Physical prices rose overall on average by about 12 cents Thursday as buyers reported stout power burn requirements. Gains were widespread with West Coast power requirements advancing and the only weakness shown by a handful of Northeast locations.

The Energy Information Administration (EIA) reported a build of 28 Bcf, well below expectations, and futures closed higher. At the end of the day the August contract had added 2.6 cents to $2.999 and September had advanced 3.1 cents to $2.981. August crude oil gained a stout $2.79 to $92.66/bbl.

“It’s hotter than blazes here and everyone is buying for power burns,” said a Midcontinent trader. He added that even with the expanded usage for electrical generation “we have no problem getting gas. Once the power burn finishes in the fall, we’ll go back to a glut. That is what I am hearing from everybody. Pipelines and storage operators are saying there is plenty of gas available but you can’t put any in.”

The trader said he was mainly involved in satisfying the needs of his customers, but “If I were speculating, I would sell the bananas out of the market; $3 is a good barrier and where some producers want to hedge their production. Whenever I see $3 or $3.01, I see lots of people wanting to sell.”

Quotes on ANR SW gained more than 15 cents, and gas delivered to NGPL Midcontinent and NGPL Amarillo both rose by more than a dime. Oklahoma Gas Transmission and next-day gas on Panhandle rose by similar amounts.

High West Coast power demand and higher power prices helped propel gains at California points. The California Independent System Operator (CAISO) said early afternoon loads across the CAISO system were running 36,224 MW, but Friday’s peak load was expected to reach 37,225 MW.

IntercontinentalExchange disclosed that next-day power at primary California delivery points rose. Day-ahead locational marginal prices (DA LMP) at NP-15 rose by $2.72 to $28.19/MWh and deliveries to SP-15 gained $2.01 to $33.43/MWh.

Next-day gas at SoCal Border added nearly a quarter, and deliveries to the SoCal Citygate and on El Paso South Mainline each rose by more than 15 cents. Deliveries to Malin jumped a quarter.

The few losers on the day proved to be Northeastern points as forecasts call for nominal cooling. Although prices are comfortably perched above $3, quotes on Algonquin Citygate shed more than 15 cents, and deliveries to Iroquois Waddington dropped 20 cents. Gas on Tennessee Zone 6 200 L fell a quarter. predicted that Thursday’s high in Boston of 81 would fall to 77 on Friday. The normal high this time of year is 83.

Analysts see natural gas usage remaining strong despite some who calculate an advantage to coal. “There were some who thought the natgas burn would drop off in July and August because utilities would be ramping up coal units and keeping them hot,” said Kyle Cooper, managing director at IAF Advisors in Houston.

“What I think is apparent with the 28 Bcf injection reported today, is that utilities are still using a significant number of gas units in that mix and keeping a number of coal plants people thought would come up, down. The utilities are not running as much coal and going more towards natural gas.

“It’s real close to breakeven [coal vs. natural gas] at this level, but there are arguments that it is much higher, and much lower. It may come to the comfort level of ISOs [independent system operators] with bringing back some coal units as baseload compared to running natural gas units to the limit.”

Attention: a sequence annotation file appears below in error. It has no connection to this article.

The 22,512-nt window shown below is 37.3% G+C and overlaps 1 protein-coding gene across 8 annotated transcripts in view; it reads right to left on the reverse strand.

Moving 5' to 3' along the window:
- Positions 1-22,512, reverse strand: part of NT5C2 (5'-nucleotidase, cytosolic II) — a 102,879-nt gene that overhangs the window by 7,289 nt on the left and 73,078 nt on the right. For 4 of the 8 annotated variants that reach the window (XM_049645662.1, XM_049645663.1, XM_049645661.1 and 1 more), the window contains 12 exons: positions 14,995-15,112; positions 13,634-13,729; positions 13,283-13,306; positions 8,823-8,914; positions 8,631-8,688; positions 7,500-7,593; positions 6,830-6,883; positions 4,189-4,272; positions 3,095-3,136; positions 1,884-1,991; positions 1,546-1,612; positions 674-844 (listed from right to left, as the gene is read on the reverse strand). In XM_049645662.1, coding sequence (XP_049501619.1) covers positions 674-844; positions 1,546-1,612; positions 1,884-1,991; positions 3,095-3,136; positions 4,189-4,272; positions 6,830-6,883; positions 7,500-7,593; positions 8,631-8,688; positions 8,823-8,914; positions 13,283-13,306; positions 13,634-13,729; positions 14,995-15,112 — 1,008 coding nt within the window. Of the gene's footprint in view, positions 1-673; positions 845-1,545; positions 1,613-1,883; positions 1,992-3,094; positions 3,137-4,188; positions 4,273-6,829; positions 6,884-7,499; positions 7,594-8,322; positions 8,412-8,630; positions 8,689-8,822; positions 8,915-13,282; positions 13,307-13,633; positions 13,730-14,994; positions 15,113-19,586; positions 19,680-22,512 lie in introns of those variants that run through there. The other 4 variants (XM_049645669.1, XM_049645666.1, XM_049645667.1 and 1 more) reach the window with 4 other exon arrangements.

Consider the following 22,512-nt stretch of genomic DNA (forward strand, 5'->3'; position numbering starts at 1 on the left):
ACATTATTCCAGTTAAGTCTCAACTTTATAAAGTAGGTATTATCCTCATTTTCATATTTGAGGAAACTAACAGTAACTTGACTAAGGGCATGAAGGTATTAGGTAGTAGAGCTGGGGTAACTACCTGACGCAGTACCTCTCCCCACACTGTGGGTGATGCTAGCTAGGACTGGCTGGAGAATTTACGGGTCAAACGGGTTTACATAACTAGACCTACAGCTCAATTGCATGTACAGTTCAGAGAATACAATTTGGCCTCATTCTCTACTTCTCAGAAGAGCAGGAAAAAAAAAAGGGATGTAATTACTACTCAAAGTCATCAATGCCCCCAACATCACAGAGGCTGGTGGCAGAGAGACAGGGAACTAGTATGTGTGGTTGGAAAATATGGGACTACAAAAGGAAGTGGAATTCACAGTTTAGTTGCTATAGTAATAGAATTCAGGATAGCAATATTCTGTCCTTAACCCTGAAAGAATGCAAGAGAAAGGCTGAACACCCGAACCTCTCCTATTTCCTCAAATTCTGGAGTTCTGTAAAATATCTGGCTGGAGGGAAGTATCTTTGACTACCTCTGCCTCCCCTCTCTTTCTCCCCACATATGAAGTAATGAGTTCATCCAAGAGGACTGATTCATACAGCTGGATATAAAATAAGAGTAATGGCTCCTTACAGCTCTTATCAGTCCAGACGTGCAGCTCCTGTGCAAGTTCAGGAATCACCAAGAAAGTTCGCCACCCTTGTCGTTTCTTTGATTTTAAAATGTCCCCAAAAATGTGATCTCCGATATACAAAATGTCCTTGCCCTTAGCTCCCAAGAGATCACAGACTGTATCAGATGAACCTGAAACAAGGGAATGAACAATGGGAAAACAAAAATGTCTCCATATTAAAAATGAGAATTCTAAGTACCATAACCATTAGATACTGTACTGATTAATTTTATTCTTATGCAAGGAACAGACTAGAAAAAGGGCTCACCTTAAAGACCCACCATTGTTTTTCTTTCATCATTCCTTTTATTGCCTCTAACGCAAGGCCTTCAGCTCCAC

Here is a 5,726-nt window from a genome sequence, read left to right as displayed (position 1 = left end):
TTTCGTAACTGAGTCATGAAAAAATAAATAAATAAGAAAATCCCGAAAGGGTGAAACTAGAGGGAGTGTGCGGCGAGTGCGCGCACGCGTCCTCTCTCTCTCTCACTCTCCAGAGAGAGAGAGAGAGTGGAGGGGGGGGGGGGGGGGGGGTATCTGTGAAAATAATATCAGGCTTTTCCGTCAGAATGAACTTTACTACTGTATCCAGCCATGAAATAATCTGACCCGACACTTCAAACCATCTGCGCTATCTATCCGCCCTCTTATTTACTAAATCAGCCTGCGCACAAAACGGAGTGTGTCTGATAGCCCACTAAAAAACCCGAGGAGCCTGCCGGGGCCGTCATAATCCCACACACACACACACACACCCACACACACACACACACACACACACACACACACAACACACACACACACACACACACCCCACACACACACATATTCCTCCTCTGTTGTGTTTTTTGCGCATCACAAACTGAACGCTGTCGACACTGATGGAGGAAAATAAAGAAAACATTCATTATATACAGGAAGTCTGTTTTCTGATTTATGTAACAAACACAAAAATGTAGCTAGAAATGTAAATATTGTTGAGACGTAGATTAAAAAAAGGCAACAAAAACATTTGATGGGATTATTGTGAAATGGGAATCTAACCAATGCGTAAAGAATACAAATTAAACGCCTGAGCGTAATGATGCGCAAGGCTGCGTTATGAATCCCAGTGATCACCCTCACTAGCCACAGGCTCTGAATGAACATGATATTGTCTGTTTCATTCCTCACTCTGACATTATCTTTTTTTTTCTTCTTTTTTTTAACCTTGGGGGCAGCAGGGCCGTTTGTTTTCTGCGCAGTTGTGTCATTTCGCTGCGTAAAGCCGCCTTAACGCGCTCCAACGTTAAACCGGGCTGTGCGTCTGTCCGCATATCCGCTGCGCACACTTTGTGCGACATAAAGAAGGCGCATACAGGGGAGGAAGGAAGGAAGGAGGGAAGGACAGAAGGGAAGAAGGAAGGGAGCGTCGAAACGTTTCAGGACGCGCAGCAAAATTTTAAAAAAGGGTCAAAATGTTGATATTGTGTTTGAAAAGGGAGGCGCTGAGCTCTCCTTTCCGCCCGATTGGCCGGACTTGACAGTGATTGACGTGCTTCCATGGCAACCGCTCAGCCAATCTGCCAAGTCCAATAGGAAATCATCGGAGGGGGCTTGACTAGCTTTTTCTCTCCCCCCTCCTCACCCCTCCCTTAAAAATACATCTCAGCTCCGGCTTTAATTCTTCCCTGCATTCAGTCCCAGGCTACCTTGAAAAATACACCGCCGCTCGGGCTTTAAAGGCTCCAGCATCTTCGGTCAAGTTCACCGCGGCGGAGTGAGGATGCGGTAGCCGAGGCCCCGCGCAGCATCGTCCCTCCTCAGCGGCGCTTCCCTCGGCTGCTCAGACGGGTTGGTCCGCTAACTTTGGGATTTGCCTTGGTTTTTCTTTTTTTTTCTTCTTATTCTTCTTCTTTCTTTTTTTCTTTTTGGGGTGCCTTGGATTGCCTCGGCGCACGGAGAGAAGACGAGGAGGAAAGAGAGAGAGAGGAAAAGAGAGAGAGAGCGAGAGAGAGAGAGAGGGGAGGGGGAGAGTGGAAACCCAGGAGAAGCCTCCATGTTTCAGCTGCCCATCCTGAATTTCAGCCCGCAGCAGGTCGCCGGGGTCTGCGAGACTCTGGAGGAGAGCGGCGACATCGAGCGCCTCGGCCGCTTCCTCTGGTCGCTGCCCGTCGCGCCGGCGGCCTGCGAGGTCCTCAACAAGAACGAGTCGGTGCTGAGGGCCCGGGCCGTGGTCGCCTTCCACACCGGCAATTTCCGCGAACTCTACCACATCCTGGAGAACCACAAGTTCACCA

In the aftermath of Wednesday’s poorly understood gains, Thursday’s Energy Information Administration (EIA) inventory report was set to receive more than its usual share of attention. Price action following the release of the figures was closely scrutinized to not only see if the recent high of $3.06 could be taken out and chart the market on a new course higher, but also vindicate those who suggested Wednesday’s price spike might have been an indication of positioning prior to the release of the EIA data.

Analysts had been anticipating something unusual. “This week will likely offer a surprise of some sort — our range is just shy of 20 Bcf — a number that’s often thought of as ‘forecasting heresy’ at this point on the calendar,” said John Sodergreen, editor of Energy Metro Desk. The dynamic of natural gas consumption for power generation and weather forecasts seems to be especially challenging. “Rationalizing weather models and gas burn for power generation seems to be the big nut that nobody (almost nobody) seems to be able to crack on a consistent basis. Or maybe operators are simply playing with all of us in their weekly reporting. We know some traders might be playing with us this week. Wednesday saw some huge volumes traded around 9:15 a.m. and prices went to the moon. Last year produced a similar bit of action seconds before the EIA report was published last year.”

Conspiracy theories surfaced when the actual figure came in at a lean 28 Bcf, well below expectations and short of historical standards. Last year 67 Bcf was injected, and the five-year average stands at 74 Bcf. IAF Advisors of Houston calculated a 30 Bcf build, and the folks at United ICAP were expecting a 37 Bcf injection. Bentek Energy was looking for a 31 Bcf increase.

The Energy Metro Desk Survey came in at a 33 Bcf build and, according to Sodergreen, “Bentek sees risk to the high side of its 31 Bcf forecast, but a little bird tells us that risk may actually be to the low side of this week’s consensus…Our little bird tells us a 28 Bcf build might be just the ticket. Hmm.”

Chalk up one for little birds.

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